And last, a flight shot of a Snowy Egret. The AF performs very well, which is no surprise as it is the exact same one than the 1DX and the 5D mark III. Note that no other body is going to outperform the 1DX as the higher battery power of the 1DX will allow for acquiring AF faster no matter what (especially when coupling your lens with extenders).

Botswana and the Victoria Falls instructional photography tour / $7,900 / limit 6 people / September 10th-20th 2015:

A luxury African safari in the country where nature is the best preserved, at an extremely competitive price!
Wildlife photography tour - Botswana African safari

Florida Spoonbills and Shorebirds instructional photography tour / $890 / limit 5 people / March 7th-8th 2015:

Only 3 spots left! This is the best spot in the state of Florida, at the right time of the year.
Bird photography workshop - Florida Spoonbills & Shorebirds

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Steven

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8 Comments

  1. Steve, I loved this post, especially as I bought my own 7D2 just yesterday. First few images look quite encouraging, although I think I have to do some micro adjustments when using the 1.4x extender. Since Adobe is still not supporting the 7D1 RAW files, were your images JPEGs, or were you using DPP4 for processing?

    Reply
  2. typo: change to “Since Adobe is still not supporting the 7D2 RAW files…

    Reply
    • I shot in RAW and imported with DPP. Note that I much prefer to do so with Adobe for workflow simplicity. My guess is they will come up with an update very soon!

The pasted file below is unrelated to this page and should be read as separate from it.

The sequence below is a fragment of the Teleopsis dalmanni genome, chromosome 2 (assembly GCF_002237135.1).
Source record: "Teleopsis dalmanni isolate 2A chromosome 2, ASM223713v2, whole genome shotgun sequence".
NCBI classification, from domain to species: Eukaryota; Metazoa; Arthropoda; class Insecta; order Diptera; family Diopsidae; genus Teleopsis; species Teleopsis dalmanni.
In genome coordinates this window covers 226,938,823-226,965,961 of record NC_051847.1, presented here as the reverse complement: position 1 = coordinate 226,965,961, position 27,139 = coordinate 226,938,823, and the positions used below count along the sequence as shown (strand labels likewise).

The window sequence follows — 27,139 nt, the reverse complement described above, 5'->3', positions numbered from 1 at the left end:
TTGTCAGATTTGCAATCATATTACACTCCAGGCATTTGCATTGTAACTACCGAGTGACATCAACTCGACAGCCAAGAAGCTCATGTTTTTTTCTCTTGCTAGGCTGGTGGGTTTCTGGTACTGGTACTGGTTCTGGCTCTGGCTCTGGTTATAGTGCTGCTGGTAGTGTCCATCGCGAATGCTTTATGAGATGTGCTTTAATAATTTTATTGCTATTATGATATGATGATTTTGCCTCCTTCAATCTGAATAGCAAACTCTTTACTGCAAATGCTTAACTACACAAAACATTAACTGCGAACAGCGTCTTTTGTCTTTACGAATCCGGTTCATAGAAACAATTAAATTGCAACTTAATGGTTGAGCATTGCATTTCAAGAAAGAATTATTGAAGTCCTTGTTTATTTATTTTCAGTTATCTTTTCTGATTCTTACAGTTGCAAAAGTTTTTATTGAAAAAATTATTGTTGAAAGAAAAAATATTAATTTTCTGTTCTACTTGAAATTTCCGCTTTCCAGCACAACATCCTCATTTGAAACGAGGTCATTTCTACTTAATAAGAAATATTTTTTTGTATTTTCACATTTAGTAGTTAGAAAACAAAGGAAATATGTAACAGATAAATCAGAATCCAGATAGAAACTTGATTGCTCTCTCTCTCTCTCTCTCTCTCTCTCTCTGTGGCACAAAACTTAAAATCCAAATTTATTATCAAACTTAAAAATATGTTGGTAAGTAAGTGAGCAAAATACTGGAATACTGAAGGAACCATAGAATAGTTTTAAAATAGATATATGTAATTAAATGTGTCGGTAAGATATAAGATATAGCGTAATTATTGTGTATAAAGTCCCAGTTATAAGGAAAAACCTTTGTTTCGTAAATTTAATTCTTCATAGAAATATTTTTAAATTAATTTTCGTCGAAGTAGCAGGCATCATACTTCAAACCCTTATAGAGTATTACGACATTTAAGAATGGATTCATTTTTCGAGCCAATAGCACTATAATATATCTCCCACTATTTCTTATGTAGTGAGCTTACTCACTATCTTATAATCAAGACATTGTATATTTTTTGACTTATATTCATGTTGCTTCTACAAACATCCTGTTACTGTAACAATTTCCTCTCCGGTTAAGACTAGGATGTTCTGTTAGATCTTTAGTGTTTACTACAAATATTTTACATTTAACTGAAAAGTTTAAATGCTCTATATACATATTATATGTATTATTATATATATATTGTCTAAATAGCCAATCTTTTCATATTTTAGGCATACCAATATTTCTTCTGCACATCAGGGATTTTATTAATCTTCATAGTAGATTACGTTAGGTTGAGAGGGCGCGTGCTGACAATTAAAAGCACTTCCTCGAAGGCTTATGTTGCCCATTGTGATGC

Also, I did not need to make micro-adjustments with the 1.4x extender, but that does not mean that would not apply to you. In a future post, i will share which fine settings I use with my AF mode. That also makes a difference.

      Reply
  3. Good informative article. Do you mean to say 7d mark II is similar to 5d mark iii even though the sensors are different?

    Reply
    • I mean to say that the 7d mark II performs as well as the 5d mark III from an AF and high ISO performance. Image quality is very close, but yes the 5d mark III has a bigger sensor with more pixels and will leverage shallower depth of field for the same distance to the subject.

      Reply
  4. Sam S

     /  March 8, 2017

    Steve,

    I have a 7D2 with a 500/4 II. Is getting a 600/4 II overkill for a crop camera in terms of practicality? I am wondering if a 600mm pairs more naturally with a FF camera.

    Thanks!

    Reply
    • Most likely, crop factor + 500mm will cover most of what you need šŸ™‚ I guess, it becomes a question of budget… Results will be a bit better with full frame and 600mm šŸ˜‰

      Reply
      • Sam S

         /  March 8, 2017

        Thanks, Steve! That’s what I am thinking! I will probably stick to the 500mm with my 7D2 for now.